Excerpt from Student Response Paper:
There was a dry spell between us for about a month and I didn’t see or talk to him all of my spring break. So I approached him as spring break drew to an end. We made plans to hang out, but fearing that it would be awkward if it were just the two of us, I invited two of our mutual friends, with him knowing of course. I’m not sure what happened, but by the end of the day I honestly started thinking that I had done something wrong. It was almost as if I was making this kid’s skin crawl. It was so painful just and awkward, I didn’t think it was a good idea to ever hang out again. And then I think I started to go back and rethink EVERYTHING. “Was there was there was there what was there was there what was there was there there was there.” Was I mistaken from the beginning? Had I just thought so much that I made something that wasn’t there, there? I mean, if you repeat something enough, you start to believe it.
Excerpt from Student’s Process Write:
It was like I was reading the way my voice sounds in my head. Then I understood how to fix the words on the paper.
I’m always amazed by the student responses to Stein—it seems as though this particular poem engages students in a fantastically unpredictable way. As we see in the student response quoted, Stein has a magical impact on the way students relate to their own writing—their sense of purpose and investment in their own texts changes. I think a lot about why this is the case—and, I’m not sure I have an answer yet. What I do know is that the writers in the room seem to gain a new understanding of a kind of grammar that exists outside of “rules.” There is also an amazing (unspoken) change in how the writing process is approached…as a process.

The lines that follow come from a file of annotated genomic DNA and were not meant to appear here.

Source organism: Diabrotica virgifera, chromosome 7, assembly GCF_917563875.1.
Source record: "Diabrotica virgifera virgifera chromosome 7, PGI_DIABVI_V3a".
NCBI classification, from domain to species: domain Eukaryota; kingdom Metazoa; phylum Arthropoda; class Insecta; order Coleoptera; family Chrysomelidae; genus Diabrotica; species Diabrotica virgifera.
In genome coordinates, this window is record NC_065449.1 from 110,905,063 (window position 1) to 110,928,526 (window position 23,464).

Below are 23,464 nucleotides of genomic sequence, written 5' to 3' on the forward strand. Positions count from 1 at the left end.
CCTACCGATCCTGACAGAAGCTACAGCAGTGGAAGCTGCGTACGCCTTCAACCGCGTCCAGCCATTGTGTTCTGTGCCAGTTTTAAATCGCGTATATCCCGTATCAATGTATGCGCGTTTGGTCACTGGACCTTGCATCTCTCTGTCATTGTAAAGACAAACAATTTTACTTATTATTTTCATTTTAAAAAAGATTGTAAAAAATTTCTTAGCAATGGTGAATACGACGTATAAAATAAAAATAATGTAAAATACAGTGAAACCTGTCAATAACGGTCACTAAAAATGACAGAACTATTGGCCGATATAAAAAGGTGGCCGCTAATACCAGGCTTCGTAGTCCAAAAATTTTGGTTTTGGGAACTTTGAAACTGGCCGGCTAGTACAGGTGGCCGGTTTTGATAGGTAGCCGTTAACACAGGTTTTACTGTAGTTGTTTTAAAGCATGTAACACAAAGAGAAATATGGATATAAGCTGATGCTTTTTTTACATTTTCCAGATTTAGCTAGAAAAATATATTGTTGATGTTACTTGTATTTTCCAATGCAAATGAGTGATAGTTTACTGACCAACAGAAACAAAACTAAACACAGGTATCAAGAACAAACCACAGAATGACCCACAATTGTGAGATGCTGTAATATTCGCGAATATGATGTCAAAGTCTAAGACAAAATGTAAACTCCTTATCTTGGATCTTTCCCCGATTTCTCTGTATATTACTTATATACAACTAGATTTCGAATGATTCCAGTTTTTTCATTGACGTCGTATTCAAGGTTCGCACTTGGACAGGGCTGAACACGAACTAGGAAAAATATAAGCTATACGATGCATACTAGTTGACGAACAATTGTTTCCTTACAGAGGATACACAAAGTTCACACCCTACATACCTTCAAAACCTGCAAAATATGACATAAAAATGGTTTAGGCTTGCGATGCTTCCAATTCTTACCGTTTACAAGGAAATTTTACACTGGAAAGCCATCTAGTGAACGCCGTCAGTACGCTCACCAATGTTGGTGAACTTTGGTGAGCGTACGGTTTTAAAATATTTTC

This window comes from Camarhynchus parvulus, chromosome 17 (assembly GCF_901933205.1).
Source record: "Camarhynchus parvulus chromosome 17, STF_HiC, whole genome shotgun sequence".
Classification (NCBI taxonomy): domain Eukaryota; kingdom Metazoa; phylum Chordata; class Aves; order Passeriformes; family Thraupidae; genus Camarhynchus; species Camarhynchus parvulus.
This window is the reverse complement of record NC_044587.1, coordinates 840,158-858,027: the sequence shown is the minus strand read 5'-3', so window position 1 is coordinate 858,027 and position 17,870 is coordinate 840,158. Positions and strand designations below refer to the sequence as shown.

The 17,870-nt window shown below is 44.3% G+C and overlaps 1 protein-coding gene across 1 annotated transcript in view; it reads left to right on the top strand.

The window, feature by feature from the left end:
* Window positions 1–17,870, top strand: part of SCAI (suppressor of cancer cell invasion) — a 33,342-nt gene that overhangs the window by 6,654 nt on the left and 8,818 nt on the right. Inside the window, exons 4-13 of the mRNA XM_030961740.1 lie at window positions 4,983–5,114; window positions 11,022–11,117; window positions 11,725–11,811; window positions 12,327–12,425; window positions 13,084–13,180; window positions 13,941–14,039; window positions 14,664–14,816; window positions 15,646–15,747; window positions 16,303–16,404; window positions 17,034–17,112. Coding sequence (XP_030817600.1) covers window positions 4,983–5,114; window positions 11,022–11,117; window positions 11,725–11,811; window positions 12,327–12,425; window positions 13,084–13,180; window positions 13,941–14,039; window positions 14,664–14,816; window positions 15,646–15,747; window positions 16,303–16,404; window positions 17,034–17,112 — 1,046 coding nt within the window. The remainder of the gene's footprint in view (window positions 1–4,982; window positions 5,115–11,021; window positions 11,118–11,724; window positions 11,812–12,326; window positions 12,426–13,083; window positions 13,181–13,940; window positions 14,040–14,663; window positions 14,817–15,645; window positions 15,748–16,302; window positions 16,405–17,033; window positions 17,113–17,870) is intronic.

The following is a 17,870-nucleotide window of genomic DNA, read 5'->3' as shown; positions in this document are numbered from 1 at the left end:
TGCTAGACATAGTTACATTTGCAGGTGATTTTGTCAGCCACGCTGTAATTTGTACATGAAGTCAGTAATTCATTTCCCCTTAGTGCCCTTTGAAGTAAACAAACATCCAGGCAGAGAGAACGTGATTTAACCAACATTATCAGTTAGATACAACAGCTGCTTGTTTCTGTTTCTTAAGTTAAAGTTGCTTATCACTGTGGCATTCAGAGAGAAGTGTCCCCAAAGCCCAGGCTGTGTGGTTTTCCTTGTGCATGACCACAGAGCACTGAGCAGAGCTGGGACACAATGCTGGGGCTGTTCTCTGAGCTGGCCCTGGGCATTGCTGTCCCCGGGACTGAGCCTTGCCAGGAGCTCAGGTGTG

Elbow, Peter. Everyone Can Write: Essays toward a Hopeful Theory of Writing and Teaching Writing. New York: Oxford UP, 2000. Print.
Perl, Sondra. "Understanding Composing." College Composition and Communication 31.4 (1980): 363-69. Print.
Retallack, Joan. The Poethical Wager. Berkeley: University of California, 2003. Print.
Stein, Gertrude. How to Write. New York: Dover Publications, 1975. Print.
Stein, Gertrude. Gertrude Stein: Selections. Ed. Joan Retallack. Berkeley: University Of California, 2008. Print.